An invention conception of means, which,when embodied in a concrete form, may become the subject of a patent. "It is a mental result, * *. * and the machine, process, or product is but its material reflex and embodiment." Smith v. Nichols, 21 Wall. 112, 118. A patent is an incorporeal property right in an invention, created by statute. Property rights, whether corporeal or incorporeal, are governed by the same principles, and shQuld receive equal protection. When a person wrongfully·appropriatE\S a patented invel\tion, it is an invasion of the pate'!'ltee's right of!?roperty, and the gains or profits derived from.such piracy belong to toe patentee.. Because the machine in which the wrongdoer may have. embodied his piracy may not belong to the patentee does not affect the real character 'of theaet. I.can see no difference in principle a suit by . the owner of a patent against an infringer. to the profits he has made and a suit by the owner of land or of a mine;againsta wrongdoer to recover the.value of timber or ore taken. I cannot assentto the proposition that the profits actually made by an infringer, flW
. MLD.J!llf". JENSEN.
whiclirecovery 1sIought by a bill in equity, are the same as damages in an action of libel, slander, dive1'8ion of a watercoUl'se, trespass in breaking up meadow· or pasture land, and similar actions of tort. The former are the actual, direct, pecuniary benefits, capable of defi· nite .measurement, acquired by the wrongdoer; the latter are pri. marily the loss suffered by the injured party where the wrongdoer realizes no pecuniary benefits, or only such as are indirect, indefinite, or rest in speculation, compromise, or arbitrary adjustment. For these reasons I am of opinion that this cause of action survives, and that the motion to dismiss should be denied. Motion denied.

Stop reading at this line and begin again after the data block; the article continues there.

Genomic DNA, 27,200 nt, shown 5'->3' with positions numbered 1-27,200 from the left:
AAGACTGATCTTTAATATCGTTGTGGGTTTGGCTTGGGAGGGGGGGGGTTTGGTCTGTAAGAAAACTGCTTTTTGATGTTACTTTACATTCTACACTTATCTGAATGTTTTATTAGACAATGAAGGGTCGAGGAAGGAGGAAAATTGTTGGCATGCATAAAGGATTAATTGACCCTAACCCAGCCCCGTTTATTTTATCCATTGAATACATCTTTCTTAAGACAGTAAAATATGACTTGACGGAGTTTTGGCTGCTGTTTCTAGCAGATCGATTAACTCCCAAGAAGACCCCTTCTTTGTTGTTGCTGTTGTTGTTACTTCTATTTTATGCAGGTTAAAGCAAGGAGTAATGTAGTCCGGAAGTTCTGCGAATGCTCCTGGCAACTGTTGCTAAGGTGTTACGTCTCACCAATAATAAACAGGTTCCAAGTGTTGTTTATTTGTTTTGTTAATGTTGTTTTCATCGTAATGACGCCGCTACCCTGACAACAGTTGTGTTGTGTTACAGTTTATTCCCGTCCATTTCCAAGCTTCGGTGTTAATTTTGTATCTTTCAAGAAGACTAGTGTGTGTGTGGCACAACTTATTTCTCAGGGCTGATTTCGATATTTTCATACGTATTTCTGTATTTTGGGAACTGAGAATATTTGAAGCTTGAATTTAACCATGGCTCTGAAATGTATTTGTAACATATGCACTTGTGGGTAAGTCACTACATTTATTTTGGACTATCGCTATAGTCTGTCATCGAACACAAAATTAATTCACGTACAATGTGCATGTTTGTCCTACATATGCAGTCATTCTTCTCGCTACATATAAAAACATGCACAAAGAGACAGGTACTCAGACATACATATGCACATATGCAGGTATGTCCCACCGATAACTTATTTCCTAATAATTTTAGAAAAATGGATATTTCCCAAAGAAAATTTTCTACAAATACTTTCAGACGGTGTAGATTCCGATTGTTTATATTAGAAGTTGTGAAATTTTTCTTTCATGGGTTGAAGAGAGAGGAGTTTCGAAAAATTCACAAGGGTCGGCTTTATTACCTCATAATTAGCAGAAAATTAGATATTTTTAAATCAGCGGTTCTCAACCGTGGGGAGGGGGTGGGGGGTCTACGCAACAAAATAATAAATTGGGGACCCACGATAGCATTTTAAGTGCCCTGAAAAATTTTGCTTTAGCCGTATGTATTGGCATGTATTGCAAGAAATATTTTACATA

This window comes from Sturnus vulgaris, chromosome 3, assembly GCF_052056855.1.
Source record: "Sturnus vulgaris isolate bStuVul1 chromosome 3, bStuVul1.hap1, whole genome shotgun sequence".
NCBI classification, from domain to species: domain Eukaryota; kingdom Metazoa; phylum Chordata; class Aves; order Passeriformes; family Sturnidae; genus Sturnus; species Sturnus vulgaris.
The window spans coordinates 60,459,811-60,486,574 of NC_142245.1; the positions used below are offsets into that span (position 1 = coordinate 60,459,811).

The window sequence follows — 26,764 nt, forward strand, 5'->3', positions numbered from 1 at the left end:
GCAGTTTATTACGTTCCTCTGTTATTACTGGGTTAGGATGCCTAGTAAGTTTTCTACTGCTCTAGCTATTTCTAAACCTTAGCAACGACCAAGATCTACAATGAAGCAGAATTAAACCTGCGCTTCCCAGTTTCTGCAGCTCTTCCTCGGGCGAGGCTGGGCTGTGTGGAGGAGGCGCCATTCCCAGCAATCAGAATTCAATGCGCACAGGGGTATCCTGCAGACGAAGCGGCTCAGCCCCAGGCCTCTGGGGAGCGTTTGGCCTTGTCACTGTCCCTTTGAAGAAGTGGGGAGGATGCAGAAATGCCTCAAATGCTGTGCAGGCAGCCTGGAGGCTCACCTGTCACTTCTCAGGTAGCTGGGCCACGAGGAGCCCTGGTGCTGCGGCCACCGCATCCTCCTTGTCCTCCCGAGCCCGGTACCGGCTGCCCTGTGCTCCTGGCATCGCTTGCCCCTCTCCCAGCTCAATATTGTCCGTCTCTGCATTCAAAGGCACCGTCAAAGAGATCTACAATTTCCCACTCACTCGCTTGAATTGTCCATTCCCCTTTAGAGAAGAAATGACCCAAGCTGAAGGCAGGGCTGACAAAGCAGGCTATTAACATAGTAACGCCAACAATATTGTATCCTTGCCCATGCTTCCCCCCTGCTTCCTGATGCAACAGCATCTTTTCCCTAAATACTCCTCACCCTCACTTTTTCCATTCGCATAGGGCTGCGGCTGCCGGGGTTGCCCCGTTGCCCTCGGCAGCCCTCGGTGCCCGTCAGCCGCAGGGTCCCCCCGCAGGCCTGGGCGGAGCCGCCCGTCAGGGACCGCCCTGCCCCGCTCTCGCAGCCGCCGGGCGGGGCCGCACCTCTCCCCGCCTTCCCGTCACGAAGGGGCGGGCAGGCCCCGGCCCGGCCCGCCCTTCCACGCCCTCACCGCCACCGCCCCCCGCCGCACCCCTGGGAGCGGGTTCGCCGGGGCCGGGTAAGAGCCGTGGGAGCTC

BOLDEN v. JljJNSENet aL
. (DIstrict Court, D; Washington,
FEDERAL COURTS-ADMIRALTY JURISDICTION-INJURIES TO SEAMEN ON FOB EIGN SHIPS.
DAMAGES FOR PERSONAL INJURIES-CRUELTY TO SEAMEN.
Eourthousand five hundred dollars were awarded to a seaman for personal injuries occasioned by torture, in punishment of insolent laJ?-guage. whereby the. circulation of blood in his bands was arrested, causmg the skin and flesh 'to blister and decay, ·and so affecting the cords as to cause his fingers to remain permanently bent, thus disabling him from performIng the labors of a sailor.
This was a libel by Louis Bolden against S. Jensen and J. M. McLean to recover damages for cruelty and personal injuries inDefendants, flicted upon him as a seaman upon a Chilian having been taken in custody under a warrant of arrest issued pursuant to admiralty rule 2, moved the court to quash the same and discharge them, and exonerate their sureties. This motion was heretofore denied. 69 Fed. 745. The cause is now heard upon the merits. A. R. Coleman, for libelant. John B. Allen, for defendants. HANFORD, District Judge. The libelant, wh'o Is a North Carolina negro, came to Port Townsend from Valparaiso, as a member of the crew of the Chilian ship Atacama. On account of injury to his wrists and hands, he is in a most deplorable condition. The actual physical condition of those members, and the uncontradicted of the physicians who have examined and treated him, proves that he has been subjected to torture, by having both wrists so tightly bound by handcuffs or cords as to arrest circulation for such length of time as to produce what the doctors term "strangulati@./' ·The skin and flesh of both palms have been blistered, caus-